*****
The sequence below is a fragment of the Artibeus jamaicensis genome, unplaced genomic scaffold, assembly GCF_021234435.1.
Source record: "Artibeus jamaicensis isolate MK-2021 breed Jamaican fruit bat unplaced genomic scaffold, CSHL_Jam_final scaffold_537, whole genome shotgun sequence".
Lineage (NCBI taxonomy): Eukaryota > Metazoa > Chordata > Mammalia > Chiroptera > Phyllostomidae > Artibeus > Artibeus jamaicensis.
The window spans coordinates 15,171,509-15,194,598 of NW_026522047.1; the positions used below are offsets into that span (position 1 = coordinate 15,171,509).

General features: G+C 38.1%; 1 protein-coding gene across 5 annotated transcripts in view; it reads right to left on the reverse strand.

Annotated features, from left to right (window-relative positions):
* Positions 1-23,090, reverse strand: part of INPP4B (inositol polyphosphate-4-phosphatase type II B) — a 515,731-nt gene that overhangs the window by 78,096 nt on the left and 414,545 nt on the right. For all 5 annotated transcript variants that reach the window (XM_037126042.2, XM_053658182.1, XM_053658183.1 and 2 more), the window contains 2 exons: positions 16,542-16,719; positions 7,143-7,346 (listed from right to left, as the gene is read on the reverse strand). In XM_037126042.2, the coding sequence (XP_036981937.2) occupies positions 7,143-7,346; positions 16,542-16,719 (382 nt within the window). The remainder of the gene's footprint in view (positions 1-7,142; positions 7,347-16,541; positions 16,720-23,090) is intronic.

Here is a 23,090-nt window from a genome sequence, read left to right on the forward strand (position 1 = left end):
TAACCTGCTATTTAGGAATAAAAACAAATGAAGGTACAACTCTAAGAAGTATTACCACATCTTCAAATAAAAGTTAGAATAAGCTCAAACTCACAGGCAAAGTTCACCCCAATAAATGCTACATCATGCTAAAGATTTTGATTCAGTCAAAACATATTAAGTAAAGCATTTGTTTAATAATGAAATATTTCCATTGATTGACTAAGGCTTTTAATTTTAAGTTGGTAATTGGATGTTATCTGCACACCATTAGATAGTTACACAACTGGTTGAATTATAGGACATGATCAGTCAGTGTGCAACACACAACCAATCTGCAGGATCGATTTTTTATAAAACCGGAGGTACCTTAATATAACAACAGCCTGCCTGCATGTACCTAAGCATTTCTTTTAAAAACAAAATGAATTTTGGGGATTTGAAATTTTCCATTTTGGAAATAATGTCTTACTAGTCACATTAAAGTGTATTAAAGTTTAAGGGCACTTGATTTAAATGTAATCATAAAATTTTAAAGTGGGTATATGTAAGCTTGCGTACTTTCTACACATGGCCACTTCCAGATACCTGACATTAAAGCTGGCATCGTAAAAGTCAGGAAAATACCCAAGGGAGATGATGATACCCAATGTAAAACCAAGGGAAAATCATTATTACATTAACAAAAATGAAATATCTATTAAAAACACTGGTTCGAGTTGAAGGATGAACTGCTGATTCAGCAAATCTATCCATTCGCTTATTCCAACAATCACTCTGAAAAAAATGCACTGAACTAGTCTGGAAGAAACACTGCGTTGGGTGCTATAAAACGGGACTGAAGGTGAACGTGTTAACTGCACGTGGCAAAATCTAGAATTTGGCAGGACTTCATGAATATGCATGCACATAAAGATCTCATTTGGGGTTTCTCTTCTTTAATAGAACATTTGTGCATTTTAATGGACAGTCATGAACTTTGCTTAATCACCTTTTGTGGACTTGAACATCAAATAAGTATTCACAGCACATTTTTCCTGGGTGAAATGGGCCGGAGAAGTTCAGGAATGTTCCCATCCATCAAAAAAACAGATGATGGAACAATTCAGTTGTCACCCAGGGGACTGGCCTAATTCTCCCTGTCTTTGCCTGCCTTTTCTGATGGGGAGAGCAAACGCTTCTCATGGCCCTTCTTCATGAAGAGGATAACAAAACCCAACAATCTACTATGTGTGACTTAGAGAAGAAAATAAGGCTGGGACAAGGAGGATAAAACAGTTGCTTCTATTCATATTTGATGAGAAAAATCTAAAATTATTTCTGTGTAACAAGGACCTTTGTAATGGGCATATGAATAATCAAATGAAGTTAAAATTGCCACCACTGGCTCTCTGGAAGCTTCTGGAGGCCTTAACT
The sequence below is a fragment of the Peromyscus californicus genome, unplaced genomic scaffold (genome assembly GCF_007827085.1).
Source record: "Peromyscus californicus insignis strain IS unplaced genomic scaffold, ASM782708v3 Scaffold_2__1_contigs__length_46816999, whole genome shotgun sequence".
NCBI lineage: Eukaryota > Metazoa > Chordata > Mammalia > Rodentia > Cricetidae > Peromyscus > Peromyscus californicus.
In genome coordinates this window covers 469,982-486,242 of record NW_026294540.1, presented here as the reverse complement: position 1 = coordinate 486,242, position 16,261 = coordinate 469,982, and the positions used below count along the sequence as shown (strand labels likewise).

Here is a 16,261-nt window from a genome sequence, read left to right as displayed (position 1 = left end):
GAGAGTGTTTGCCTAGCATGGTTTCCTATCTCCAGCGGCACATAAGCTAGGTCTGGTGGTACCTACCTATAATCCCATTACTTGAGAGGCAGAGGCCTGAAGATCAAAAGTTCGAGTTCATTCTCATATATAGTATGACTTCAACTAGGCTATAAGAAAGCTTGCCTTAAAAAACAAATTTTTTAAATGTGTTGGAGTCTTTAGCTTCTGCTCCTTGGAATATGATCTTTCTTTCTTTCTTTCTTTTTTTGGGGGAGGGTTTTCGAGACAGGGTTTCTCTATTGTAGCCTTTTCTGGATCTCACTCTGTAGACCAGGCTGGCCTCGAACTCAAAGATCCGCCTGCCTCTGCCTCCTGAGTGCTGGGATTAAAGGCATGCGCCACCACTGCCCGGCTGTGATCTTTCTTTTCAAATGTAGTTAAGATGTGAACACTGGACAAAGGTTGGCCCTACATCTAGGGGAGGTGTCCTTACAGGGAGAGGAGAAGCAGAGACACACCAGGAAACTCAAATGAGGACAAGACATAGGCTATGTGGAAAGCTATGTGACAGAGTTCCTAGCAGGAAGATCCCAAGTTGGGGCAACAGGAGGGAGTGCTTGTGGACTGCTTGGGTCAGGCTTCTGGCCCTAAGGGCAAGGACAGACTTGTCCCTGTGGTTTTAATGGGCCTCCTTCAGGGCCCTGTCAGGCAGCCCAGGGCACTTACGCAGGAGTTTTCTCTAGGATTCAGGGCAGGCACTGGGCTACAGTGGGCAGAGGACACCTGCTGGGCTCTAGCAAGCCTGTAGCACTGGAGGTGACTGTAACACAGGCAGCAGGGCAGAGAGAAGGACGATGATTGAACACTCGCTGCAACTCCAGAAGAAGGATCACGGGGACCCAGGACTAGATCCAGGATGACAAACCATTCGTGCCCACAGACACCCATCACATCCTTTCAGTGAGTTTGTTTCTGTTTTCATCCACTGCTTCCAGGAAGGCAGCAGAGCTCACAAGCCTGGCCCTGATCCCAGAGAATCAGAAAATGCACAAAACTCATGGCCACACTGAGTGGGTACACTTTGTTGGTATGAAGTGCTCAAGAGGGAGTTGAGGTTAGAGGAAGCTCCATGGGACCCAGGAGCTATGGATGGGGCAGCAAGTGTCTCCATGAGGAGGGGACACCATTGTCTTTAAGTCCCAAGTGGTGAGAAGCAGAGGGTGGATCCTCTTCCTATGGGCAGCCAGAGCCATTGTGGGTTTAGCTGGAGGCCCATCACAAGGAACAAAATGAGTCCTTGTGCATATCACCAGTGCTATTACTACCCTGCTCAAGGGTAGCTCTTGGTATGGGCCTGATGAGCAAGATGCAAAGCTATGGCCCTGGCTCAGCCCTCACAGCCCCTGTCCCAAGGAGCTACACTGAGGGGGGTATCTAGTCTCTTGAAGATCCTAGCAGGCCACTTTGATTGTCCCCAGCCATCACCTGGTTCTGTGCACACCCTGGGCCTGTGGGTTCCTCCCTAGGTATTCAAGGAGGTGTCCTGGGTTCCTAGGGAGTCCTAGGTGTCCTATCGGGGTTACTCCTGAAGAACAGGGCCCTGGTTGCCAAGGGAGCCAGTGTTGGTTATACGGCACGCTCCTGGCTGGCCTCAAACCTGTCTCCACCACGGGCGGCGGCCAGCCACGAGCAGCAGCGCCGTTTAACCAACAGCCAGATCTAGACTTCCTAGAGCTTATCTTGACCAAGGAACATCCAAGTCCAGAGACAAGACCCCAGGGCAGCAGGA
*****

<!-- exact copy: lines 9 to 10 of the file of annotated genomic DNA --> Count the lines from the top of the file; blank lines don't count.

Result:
TAACCTGCTATTTAGGAATAAAAACAAATGAAGGTACAACTCTAAGAAGTATTACCACATCTTCAAATAAAAGTTAGAATAAGCTCAAACTCACAGGCAAAGTTCACCCCAATAAATGCTACATCATGCTAAAGATTTTGATTCAGTCAAAACATATTAAGTAAAGCATTTGTTTAATAATGAAATATTTCCATTGATTGACTAAGGCTTTTAATTTTAAGTTGGTAATTGGATGTTATCTGCACACCATTAGATAGTTACACAACTGGTTGAATTATAGGACATGATCAGTCAGTGTGCAACACACAACCAATCTGCAGGATCGATTTTTTATAAAACCGGAGGTACCTTAATATAACAACAGCCTGCCTGCATGTACCTAAGCATTTCTTTTAAAAACAAAATGAATTTTGGGGATTTGAAATTTTCCATTTTGGAAATAATGTCTTACTAGTCACATTAAAGTGTATTAAAGTTTAAGGGCACTTGATTTAAATGTAATCATAAAATTTTAAAGTGGGTATATGTAAGCTTGCGTACTTTCTACACATGGCCACTTCCAGATACCTGACATTAAAGCTGGCATCGTAAAAGTCAGGAAAATACCCAAGGGAGATGATGATACCCAATGTAAAACCAAGGGAAAATCATTATTACATTAACAAAAATGAAATATCTATTAAAAACACTGGTTCGAGTTGAAGGATGAACTGCTGATTCAGCAAATCTATCCATTCGCTTATTCCAACAATCACTCTGAAAAAAATGCACTGAACTAGTCTGGAAGAAACACTGCGTTGGGTGCTATAAAACGGGACTGAAGGTGAACGTGTTAACTGCACGTGGCAAAATCTAGAATTTGGCAGGACTTCATGAATATGCATGCACATAAAGATCTCATTTGGGGTTTCTCTTCTTTAATAGAACATTTGTGCATTTTAATGGACAGTCATGAACTTTGCTTAATCACCTTTTGTGGACTTGAACATCAAATAAGTATTCACAGCACATTTTTCCTGGGTGAAATGGGCCGGAGAAGTTCAGGAATGTTCCCATCCATCAAAAAAACAGATGATGGAACAATTCAGTTGTCACCCAGGGGACTGGCCTAATTCTCCCTGTCTTTGCCTGCCTTTTCTGATGGGGAGAGCAAACGCTTCTCATGGCCCTTCTTCATGAAGAGGATAACAAAACCCAACAATCTACTATGTGTGACTTAGAGAAGAAAATAAGGCTGGGACAAGGAGGATAAAACAGTTGCTTCTATTCATATTTGATGAGAAAAATCTAAAATTATTTCTGTGTAACAAGGACCTTTGTAATGGGCATATGAATAATCAAATGAAGTTAAAATTGCCACCACTGGCTCTCTGGAAGCTTCTGGAGGCCTTAACT
The sequence below is a fragment of the Peromyscus californicus genome, unplaced genomic scaffold (genome assembly GCF_007827085.1).